Group Title: Recreational fishing in the U.S. Virgin Islands
Title: Shallow water reef fish
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Permanent Link: http://ufdc.ufl.edu/CA01300938/00002
 Material Information
Title: Shallow water reef fish
Series Title: Recreational fishing in the U.S. Virgin Islands
Physical Description: Archival
Language: English
Creator: Division of Fish and Wildlife, Department of Planning and Natural Resources
Publisher: Division of Fish and Wildlife, Department of Planning and Natural Resources
Place of Publication: St. Croix, USVI
 Record Information
Bibliographic ID: CA01300938
Volume ID: VID00002
Source Institution: University of the Virgin Islands
Holding Location: University of the Virgin Islands
Rights Management: All rights reserved by the source institution and holding location.

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REEF FISH COMMON NAME LOCATION FEEDING PERIOD BAITS

Lutjanusjocu Pargo colorado Reef, hard bottom Nocturnal Cut baitfish, sprat
S Dog Snapper

Lutjanus apodus Dogtooth Snapper, ango Reef, hard bottom Nocturnal Cut baitfish, sprat
Schoolmaster Snapper, Pargo amarillo

^fv Lutjanis analis Virgin Snapper, Sama Grass beds, hard bottom Nocturnal Cut baitfish, sprat
Mutton Snapper

-. c? Lutjanus synagris Arrayado Reef, hard bottom Nocturnal Cut baitfish, sprat
Lane Snapper
"" Epinephelus adscensionis Cabra mora Reef, hard bottom Diurnal Cut baitfish, squid
Rock Hind

S| Epinephelus guttatus Hine, Cabrilla Reef, hard bottom Diurnal Cut baitfish, squid
S Red Hind

Cephalopholis cruentata Mantequilla Reef, hard bottom Diurnal Cut, baitfish, squid
Graysby
S Haemulon sciurus
SBluestriped Grunt Whipper, Ronco Amarillo Hard Bottom, Sand, Seagrass Nocturnal Cut baitfish, squid


** Sparisoma aurofrenatum Goo-too, Bluefish, Specktail, Loro
S- Redband Parrotfish Parrotfish are normally caught in fish pots; they are not normally caught with a
baited line.
Sparisoma viride Goo-too, Green bluefish, Loro verde
Stoplight Parrotfish

Calamus bajonado Porgy, Bajonado, Pluma Hard Bottom Diurnal Squid
Jolthead Porgy
~ ~Balistes vetulaHadBtoDirlCu
Bastes vetula Oldwife, Peje puerco Hard Bottom Diurnal Cut baitfish, squid
Queen Triggerfish

S Melichthys niger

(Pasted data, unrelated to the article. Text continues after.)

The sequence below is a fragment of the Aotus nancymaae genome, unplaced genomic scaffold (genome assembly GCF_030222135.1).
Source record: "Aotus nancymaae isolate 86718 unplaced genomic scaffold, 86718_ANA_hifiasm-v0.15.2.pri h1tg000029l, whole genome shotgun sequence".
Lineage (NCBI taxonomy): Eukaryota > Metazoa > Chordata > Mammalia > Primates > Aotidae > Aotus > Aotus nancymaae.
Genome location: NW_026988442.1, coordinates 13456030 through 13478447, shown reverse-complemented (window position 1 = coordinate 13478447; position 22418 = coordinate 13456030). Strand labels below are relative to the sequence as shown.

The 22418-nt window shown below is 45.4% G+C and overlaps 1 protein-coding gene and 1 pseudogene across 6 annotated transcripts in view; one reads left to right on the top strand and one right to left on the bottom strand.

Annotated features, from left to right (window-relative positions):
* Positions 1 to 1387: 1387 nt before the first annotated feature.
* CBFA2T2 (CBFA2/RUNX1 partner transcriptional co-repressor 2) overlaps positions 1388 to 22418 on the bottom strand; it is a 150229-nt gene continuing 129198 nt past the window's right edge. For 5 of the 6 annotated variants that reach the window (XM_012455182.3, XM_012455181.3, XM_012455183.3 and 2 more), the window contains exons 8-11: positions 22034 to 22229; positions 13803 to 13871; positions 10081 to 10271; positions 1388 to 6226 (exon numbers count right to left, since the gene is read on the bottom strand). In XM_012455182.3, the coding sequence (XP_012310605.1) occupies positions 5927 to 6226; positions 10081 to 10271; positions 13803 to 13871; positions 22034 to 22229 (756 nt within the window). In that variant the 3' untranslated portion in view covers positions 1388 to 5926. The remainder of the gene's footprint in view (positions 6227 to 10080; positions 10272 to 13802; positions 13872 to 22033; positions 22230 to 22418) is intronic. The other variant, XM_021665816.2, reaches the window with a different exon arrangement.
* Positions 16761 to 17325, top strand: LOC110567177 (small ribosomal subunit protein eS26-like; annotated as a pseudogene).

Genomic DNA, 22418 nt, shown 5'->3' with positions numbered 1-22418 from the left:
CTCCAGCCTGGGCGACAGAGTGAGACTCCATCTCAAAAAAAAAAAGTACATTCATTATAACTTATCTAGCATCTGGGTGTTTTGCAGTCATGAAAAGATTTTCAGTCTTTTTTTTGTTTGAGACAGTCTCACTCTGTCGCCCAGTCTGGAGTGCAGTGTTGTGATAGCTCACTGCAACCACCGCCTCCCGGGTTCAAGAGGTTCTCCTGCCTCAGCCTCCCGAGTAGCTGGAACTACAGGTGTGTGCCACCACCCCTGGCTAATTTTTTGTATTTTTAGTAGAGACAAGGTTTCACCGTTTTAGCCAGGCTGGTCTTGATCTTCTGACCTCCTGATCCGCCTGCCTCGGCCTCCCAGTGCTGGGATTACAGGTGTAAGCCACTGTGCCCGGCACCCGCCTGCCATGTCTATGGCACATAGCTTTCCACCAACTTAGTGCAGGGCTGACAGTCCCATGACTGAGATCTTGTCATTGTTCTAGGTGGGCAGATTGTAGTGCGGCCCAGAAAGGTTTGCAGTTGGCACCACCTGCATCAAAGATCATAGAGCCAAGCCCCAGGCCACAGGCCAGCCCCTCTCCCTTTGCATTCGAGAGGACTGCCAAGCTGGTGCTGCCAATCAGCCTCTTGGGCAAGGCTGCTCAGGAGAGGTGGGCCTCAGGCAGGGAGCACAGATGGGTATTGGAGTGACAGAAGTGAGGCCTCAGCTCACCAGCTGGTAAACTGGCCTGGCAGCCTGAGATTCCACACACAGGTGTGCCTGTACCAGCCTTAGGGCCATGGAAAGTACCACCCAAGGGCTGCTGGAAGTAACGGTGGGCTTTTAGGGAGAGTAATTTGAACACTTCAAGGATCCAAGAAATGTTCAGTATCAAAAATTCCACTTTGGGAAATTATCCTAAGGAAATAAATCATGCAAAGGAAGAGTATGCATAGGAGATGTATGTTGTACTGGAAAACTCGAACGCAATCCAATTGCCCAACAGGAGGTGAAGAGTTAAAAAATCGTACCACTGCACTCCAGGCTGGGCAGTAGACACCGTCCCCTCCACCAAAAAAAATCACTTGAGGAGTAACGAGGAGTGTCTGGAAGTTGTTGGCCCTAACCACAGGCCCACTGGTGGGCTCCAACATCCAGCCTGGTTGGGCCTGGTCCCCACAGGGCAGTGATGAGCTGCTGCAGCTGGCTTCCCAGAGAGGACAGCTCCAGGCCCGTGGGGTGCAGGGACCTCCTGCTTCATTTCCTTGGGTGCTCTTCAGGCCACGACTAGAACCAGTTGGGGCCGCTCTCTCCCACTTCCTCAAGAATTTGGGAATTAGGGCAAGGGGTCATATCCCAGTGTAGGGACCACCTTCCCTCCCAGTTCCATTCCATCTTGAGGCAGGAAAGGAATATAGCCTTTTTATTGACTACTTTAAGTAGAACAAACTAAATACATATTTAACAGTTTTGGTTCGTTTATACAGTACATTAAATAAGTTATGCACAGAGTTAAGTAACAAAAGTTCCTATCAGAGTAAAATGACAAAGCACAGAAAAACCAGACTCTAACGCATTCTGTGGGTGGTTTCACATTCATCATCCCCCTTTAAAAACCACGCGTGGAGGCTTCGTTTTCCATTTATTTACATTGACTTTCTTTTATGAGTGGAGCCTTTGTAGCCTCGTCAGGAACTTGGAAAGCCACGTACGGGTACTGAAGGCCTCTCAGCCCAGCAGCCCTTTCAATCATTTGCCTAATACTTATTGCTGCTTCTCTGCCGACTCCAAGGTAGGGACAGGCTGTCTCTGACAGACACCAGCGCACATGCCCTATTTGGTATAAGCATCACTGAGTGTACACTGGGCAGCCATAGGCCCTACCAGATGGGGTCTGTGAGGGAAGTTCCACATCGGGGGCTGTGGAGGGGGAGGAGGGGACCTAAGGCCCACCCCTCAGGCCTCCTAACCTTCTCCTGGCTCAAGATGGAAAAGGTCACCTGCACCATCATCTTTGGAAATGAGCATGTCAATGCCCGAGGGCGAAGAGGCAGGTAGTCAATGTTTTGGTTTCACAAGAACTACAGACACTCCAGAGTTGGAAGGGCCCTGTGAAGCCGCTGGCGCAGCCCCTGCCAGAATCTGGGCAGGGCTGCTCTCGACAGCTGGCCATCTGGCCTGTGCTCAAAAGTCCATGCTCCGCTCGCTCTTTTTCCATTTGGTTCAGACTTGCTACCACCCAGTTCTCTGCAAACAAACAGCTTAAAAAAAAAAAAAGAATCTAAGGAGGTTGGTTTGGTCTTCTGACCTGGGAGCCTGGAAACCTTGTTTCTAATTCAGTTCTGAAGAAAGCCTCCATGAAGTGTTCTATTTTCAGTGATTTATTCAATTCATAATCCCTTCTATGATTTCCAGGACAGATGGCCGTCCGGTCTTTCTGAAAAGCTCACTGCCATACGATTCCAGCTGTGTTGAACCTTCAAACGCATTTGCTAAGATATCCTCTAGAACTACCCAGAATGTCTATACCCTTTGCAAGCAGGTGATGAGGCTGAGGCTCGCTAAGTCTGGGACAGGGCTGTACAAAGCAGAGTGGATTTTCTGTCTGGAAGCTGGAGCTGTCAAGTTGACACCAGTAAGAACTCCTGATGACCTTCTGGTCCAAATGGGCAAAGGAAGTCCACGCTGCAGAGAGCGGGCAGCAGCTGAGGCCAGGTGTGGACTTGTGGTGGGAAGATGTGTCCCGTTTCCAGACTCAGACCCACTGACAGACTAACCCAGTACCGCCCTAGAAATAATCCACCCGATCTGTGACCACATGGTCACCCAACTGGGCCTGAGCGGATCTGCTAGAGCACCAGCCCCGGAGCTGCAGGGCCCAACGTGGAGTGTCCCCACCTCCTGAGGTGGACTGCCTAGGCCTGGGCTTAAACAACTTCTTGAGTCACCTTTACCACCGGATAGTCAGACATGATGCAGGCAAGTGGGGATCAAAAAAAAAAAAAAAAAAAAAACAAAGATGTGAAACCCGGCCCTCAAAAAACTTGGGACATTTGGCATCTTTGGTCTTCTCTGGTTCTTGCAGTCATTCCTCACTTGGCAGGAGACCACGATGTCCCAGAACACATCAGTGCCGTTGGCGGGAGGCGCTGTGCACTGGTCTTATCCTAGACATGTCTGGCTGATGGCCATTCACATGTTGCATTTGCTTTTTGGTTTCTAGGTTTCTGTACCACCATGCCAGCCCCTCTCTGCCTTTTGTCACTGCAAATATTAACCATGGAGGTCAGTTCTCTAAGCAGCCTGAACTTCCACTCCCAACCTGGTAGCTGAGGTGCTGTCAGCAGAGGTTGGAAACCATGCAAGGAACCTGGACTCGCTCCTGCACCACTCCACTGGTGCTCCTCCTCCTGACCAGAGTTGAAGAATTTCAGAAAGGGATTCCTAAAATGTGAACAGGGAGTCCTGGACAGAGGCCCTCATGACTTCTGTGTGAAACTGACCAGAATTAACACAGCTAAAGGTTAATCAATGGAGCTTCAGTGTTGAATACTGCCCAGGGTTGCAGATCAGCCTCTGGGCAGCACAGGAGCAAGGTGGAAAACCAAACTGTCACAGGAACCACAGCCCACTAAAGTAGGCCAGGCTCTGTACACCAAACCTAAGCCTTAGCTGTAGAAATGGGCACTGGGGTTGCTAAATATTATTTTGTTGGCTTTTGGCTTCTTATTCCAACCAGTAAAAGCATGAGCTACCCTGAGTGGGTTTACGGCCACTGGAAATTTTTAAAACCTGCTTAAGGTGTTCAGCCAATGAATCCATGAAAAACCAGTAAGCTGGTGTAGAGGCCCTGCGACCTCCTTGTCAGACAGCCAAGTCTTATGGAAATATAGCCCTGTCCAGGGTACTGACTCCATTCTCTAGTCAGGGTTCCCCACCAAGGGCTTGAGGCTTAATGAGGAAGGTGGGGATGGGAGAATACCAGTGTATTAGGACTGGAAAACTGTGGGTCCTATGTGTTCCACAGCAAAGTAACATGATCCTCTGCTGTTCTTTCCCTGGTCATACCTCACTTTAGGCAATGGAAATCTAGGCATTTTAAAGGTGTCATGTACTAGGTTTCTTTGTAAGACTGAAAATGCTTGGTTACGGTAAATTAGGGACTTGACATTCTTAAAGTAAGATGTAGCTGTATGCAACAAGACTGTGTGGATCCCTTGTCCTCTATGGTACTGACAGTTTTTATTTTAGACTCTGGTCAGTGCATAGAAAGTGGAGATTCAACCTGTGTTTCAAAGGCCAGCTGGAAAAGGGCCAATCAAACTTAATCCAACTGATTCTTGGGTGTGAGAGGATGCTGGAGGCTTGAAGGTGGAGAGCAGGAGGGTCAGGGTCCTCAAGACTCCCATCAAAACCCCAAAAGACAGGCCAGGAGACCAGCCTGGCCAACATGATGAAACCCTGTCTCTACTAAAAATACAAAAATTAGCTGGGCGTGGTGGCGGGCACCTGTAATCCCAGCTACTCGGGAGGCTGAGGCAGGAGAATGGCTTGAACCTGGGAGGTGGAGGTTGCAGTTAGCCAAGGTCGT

Black Durgon Black Oldwife, Pigger, Japonesa Midwater Diurnal Cut baitfish, squid


ll Cephalopholis fulva Butterfish, Mantequilla Reef, hard bottom Diurnal Cut baitfish, squid
Coney

-Lachnolaimus maximus
Hogfish Eaglemouth, Hog Snapper, Capitan Hard bottom Diurnal Squid


DEPARTMENT OF PLANNING AND
NATURAL RESOURCES



:; "



Division of Fish and Wildlife
45 Mars Hill
Frederiksted
St. Croix, V.I. 00841


Shallow Water Reef Fish
RECREATIONAL FISHING
IN THE U.S VIRGIN ISLANDS


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JOIN THE FUN!
Whether you fish from the shoreline, a
dock, a boat with spinning rod and reel or
handline fishing gear, sooner or later, you're
certain to feel the steady tug on the lie from
one of our brightly colored shallow-water reef
fish. All of these fishes are closely
associated with the coral reef community,
relying on its numerous crevices, holes, nook
and crannies as a place to hide or as a
source of food. Herbivorous fish, such as
Parrotfish, feed on plant material that grows
on the reef or bottom substrate. Carnivorous
fish such as Snappers, Groupers and Grunts,
feed on smaller fish or invertebrates (Brittle
Starfish, Crabs, Shrimp, Sea Urchins or
Mollusks). Still, others like the Black Durgon
are planktivores, feeding on minute crab
larvae or other members of the zooplankton
(animal) community carried by the ocean
currents.

WHAT'S ITS NAME?
Reef fish have different local names,
depending on where you live in the U.S.
Virgin Islands. If you live in St. Thomas and
St. John, Parrotfish are called goo-too. There
are redbelly and redtail goo-too (female and
male redtail parrotfish). Black Durgon are
called Black Oldwife, Hogfish are called
Eaglemouth and Schoolmaster Snapper are
called Mango Snapper. In St. Croix,
Parrotfish are called bluefish. Female
Stoplight Parrotfish are called redbelly
bluefish or Buck Island Soldier, while male
Stoplight Parrotfish are called green bluefish.
Black Durgon are called pigger, Hogfish are